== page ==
The 'Taiping Four' gorillas will be back in Cameroon on Friday, the National Zoological Gardens of SA and the International Fund for Animal Welfare said on Wednesday.
"The full repatriation team has gathered and is on standby," they said in a joint statement. The gorillas would board a plane late on Thursday and arrive back in Cameroon early on Friday.
The western lowland gorillas were sent to the Pretoria Zoo in 2004 at the request of Malaysia, which confiscated them in 2002 after discovering they had been illegally imported to its Taiping Zoo from Nigeria.
Cameroon asked that the animals be returned to their country of origin. The three females and a male are known as Izan, Abbey, Tinu and Oyin, and are aged between six and nine.
Trade in endangered species and violation of the Convention on the International Trade in Endangered Species (CITES) was fast leading to the extinction of entire species, said Ifaw spokeswoman Christina Pretorius.
"The IUCN Red List recently moved the status of Western Lowland gorillas from endangered to critically endangered, largely as a result of being hunted, killed and captured for commercial use," she said.
The gorillas were to have been repatriated in December last year, but their return was put on hold in the absence of SA's formal consent to the relocation.
At the time, the government committed itself to ensuring the animals' safe return, and pledged to expedite the process.
Their relocation follows years of lobbying by, among others, the Born Free Foundation, the Pan African Sanctuary Alliance, the International Primates Protection League, and the Last Great Ape Organisation.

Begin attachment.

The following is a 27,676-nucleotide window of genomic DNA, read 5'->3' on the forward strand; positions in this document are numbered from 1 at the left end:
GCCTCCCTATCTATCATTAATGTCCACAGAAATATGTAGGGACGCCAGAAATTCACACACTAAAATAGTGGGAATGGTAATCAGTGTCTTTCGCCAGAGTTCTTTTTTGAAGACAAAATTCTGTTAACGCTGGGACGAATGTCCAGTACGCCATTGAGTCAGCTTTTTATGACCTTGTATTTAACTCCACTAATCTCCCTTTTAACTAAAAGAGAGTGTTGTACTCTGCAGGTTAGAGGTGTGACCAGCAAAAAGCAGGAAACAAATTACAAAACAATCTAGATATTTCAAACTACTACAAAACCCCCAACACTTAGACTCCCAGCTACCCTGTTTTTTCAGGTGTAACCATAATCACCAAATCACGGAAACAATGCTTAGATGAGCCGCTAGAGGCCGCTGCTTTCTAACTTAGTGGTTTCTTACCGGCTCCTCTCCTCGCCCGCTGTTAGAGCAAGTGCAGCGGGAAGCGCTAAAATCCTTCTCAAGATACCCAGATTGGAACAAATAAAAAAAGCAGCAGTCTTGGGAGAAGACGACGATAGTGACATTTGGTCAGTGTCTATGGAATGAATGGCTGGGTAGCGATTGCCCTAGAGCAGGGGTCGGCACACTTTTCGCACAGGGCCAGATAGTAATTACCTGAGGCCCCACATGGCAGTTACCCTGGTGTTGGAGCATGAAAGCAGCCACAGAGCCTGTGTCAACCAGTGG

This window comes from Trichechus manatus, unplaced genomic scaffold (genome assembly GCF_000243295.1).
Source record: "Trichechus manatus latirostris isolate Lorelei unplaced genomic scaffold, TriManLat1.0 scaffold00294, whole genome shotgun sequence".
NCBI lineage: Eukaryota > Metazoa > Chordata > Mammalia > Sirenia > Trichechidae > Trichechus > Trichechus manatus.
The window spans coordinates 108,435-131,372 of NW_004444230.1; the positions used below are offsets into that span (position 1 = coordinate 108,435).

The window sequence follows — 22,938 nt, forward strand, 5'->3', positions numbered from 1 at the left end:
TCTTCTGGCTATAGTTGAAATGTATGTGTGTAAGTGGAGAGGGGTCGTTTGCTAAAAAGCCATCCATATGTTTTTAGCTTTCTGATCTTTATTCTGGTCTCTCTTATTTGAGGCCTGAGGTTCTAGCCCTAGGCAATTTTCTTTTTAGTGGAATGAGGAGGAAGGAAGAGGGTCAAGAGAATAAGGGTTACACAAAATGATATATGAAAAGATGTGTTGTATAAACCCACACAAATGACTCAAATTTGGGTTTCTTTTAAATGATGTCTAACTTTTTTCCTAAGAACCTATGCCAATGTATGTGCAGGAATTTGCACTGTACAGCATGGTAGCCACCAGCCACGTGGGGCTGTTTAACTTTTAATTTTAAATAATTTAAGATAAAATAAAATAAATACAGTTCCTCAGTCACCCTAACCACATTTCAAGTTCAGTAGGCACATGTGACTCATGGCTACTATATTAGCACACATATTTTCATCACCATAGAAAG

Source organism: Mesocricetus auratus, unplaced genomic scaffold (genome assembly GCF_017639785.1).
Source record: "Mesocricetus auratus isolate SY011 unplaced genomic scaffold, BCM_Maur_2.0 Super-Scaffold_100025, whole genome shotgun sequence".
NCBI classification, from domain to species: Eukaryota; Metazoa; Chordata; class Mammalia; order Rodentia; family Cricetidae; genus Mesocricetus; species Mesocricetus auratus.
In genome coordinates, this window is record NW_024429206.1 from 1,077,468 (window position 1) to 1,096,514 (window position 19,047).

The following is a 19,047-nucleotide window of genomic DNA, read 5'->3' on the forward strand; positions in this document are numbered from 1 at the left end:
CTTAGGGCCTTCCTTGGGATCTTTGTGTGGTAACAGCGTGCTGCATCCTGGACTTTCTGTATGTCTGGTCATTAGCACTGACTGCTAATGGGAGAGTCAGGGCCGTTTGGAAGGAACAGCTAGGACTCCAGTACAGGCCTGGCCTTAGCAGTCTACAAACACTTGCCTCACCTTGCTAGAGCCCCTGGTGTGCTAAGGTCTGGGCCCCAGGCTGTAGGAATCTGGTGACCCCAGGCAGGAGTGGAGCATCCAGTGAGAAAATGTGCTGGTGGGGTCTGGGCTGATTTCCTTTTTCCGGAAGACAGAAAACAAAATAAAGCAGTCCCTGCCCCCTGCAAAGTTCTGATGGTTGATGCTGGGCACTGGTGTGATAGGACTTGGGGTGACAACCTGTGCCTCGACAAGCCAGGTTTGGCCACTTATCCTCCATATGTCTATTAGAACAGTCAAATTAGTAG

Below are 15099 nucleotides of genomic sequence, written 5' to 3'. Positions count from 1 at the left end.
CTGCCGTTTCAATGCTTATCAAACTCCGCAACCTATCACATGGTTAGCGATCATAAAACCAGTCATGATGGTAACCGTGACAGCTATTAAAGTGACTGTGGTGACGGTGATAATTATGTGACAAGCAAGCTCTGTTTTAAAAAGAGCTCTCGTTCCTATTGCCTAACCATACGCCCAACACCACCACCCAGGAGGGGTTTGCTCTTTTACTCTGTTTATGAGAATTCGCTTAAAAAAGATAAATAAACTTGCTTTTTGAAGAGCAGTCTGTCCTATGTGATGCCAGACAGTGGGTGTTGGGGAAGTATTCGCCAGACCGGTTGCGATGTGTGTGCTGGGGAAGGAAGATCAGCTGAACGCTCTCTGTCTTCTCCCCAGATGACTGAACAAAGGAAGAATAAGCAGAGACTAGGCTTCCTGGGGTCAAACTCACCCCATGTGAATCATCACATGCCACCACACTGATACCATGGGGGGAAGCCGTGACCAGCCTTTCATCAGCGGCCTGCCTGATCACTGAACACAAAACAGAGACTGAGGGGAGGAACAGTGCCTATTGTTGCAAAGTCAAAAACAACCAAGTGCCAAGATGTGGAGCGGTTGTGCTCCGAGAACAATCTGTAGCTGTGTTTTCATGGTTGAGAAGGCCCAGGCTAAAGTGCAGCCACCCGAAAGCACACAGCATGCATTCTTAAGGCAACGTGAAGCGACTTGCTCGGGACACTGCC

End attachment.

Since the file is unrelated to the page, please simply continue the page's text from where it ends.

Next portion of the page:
This amid arguments that the gorillas would be safer in SA, where they would be protected from poachers who might hunt them for meat. The Pretoria Zoo accommodated them in specially-constructed habitats.
Pretorius said on Wednesday that the gorillas would be sent to the Limbe Wildlife Centre sanctuary.
She said Limbe staff had spent the past two weeks at the Pretoria Zoo preparing the animals for departure. The zoo was sending two primate keepers to Cameroon with them to help them settle in.
"We don't anticipate any hitches in the coming few days and our veterinary team of experts and gorilla keepers are confident that our work will realise a seamless return for the gorillas to Cameroon," said the National Zoological Gardens of SA's executive director Dr Clifford Nxomani.
The animals will leave SA on board a scheduled Kenya Airways flight from Johannesburg, via Nairobi and on to Douala in Cameroon.